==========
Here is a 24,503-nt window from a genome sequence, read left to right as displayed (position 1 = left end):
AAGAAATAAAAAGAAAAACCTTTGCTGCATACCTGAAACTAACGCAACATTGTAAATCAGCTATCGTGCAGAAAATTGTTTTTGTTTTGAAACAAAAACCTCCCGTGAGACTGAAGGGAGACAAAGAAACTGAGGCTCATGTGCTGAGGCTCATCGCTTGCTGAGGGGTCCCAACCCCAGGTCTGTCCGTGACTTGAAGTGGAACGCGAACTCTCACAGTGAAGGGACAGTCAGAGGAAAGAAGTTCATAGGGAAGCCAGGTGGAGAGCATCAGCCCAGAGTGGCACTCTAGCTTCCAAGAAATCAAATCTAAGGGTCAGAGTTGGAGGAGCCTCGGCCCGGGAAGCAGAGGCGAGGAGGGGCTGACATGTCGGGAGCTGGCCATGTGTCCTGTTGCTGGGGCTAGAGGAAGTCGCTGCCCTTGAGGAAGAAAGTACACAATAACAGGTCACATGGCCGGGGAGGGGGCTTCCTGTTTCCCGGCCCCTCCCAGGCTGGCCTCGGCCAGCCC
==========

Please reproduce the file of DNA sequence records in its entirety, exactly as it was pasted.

Here is a 24,503-nt window from a genome sequence, read left to right as displayed (position 1 = left end):
AAGAAATAAAAAGAAAAACCTTTGCTGCATACCTGAAACTAACGCAACATTGTAAATCAGCTATCGTGCAGAAAATTGTTTTTGTTTTGAAACAAAAACCTCCCGTGAGACTGAAGGGAGACAAAGAAACTGAGGCTCATGTGCTGAGGCTCATCGCTTGCTGAGGGGTCCCAACCCCAGGTCTGTCCGTGACTTGAAGTGGAACGCGAACTCTCACAGTGAAGGGACAGTCAGAGGAAAGAAGTTCATAGGGAAGCCAGGTGGAGAGCATCAGCCCAGAGTGGCACTCTAGCTTCCAAGAAATCAAATCTAAGGGTCAGAGTTGGAGGAGCCTCGGCCCGGGAAGCAGAGGCGAGGAGGGGCTGACATGTCGGGAGCTGGCCATGTGTCCTGTTGCTGGGGCTAGAGGAAGTCGCTGCCCTTGAGGAAGAAAGTACACAATAACAGGTCACATGGCCGGGGAGGGGGCTTCCTGTTTCCCGGCCCCTCCCAGGCTGGCCTCGGCCAGCCC